In the last few months I have watched three beautiful people enter into the physical release of their death. Those of us left behind are devastated with loss and profoundly missing their physical presence. Sadness and loneliness fill our days.
A very wise student of mine asked a wonderful Kabbalistic question: When is ”not-making” doing nothing? And when is it doing something?
Jason Shulman describes not making in this manner.
“Not-making is that condition in which things are simply what they are and we are not making a “secondary something” out of primary experience. We engage with reality directly."
- Jason Shulman
What I have seen is the totality recapitulated as One,
Received not in essence but by participation.
It is just as if you lit a flame from a live flame:
It is the entire flame you receive.
--St. Symeon the New Theologian (949-1022)
I absolutely adored this when I read it this morning. I love the imagery of the flame because it makes total sense to me. The “essence” St Symeon is referring to, I believe, is God (the flame)…and to believe I am the essence of God is a very comforting thought.
It seems much of my life has been filled with meaningless activity. In my younger years, without much of me to operate with, I tried to please as I was hoping for value and purpose. I worked at jobs I hated, tried to stay in struggling relationships for the “sake of the children”, and was mediocre at parenting.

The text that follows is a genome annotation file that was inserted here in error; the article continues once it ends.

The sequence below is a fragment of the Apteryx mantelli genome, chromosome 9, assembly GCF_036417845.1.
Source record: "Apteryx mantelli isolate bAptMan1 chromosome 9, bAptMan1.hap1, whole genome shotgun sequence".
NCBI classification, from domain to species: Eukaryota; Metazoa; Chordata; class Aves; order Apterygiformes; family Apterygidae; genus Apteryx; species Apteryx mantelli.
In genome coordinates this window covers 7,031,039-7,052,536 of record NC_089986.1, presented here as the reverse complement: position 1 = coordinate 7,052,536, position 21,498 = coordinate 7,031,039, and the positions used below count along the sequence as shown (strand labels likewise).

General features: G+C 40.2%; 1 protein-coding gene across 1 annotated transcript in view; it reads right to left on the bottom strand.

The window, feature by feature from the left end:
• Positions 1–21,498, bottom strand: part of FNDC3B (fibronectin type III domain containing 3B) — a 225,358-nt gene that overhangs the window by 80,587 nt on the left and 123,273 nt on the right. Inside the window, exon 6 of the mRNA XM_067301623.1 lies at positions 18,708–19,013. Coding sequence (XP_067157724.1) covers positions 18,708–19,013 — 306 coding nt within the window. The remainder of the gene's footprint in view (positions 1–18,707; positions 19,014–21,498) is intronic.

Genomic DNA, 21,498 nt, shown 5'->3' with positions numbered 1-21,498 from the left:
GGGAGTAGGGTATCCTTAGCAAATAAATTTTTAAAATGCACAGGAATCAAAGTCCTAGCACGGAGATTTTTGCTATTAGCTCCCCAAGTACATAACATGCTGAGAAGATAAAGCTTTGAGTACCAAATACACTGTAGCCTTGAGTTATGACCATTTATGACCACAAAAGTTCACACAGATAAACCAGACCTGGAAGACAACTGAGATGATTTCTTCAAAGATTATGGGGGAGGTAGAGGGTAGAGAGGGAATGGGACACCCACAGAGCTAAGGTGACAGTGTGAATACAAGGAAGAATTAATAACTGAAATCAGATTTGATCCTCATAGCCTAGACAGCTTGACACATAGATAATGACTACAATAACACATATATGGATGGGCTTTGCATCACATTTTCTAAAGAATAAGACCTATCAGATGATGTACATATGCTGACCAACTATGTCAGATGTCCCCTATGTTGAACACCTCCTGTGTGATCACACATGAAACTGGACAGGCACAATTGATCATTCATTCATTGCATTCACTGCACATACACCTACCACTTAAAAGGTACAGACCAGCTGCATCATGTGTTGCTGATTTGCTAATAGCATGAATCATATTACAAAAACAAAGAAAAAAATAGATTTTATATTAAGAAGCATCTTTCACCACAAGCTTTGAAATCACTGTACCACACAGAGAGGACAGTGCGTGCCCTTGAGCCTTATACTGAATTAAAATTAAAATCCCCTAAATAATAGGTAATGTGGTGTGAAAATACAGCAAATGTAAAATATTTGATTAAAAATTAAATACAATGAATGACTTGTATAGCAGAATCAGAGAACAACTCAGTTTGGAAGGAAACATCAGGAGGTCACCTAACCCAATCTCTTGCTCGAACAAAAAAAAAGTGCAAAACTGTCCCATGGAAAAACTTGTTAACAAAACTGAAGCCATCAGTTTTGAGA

The following is my eleventh entry in a series about the 12-step spiritual program of recovery.
Step 11: “Sought through prayer and meditation to improve our conscious contact with God as we understood Him, praying only for knowledge of His will for us and the power to carry that out.”
The following is my fourth entry in a series about the 12-step spiritual program of recovery.
Step 4: “Made a searching and fearless moral inventory of ourselves.”
Step 4 is found in Chapter 5 (How It Works) page 63, last paragraph, through page 71 of The Big Book of Alcoholics Anonymous. We are to take a personal inventory in order to “face, and be rid of, the things in ourselves which have been blocking us. Our addiction is but a symptom. We had to get down to causes and conditions”. Searching and fearless means thorough and honest. We cover our entire life, past and present, leaving nothing out, exhausting everything we can bring to consciousness. Having set a firm foundation in Step 3, we now have the courage and strength to look within and shine light on the true causes of our problems. What we discover we write down. We search through every emotional aspect of our lives, resentments (anger), shame/guilt (I am a bad person/what I did was bad), fear (stress, tension, anxiety, terror) and all of our life situations: relationships (sex/people/institutions), work/career (people and institutions), finances (beliefs and fear around money), spiritual (God/religion), health (physical/mental health problems). We look at our life events, real and imagined, how and why we were threatened by what we believed was happening, and how our actions and reactions created or contributed to the destructive outcome for ourselves and others.
”Seize the moments of happiness, love and be loved! That is the only reality in the world, all else is folly”. –Tolstoy-This is a very interesting thought. At one point in my life, I would have believed it to be the truth....
“The Most Massive Characters are Seared with Scars” – Khalil GibranI attended an Alcoholics Anonymous (AA) meeting recently, as a guest. In my role as a therapist, I wanted to experience this. I certainly was not prepared for how life-changing their hope and strength was going to be for me, personally...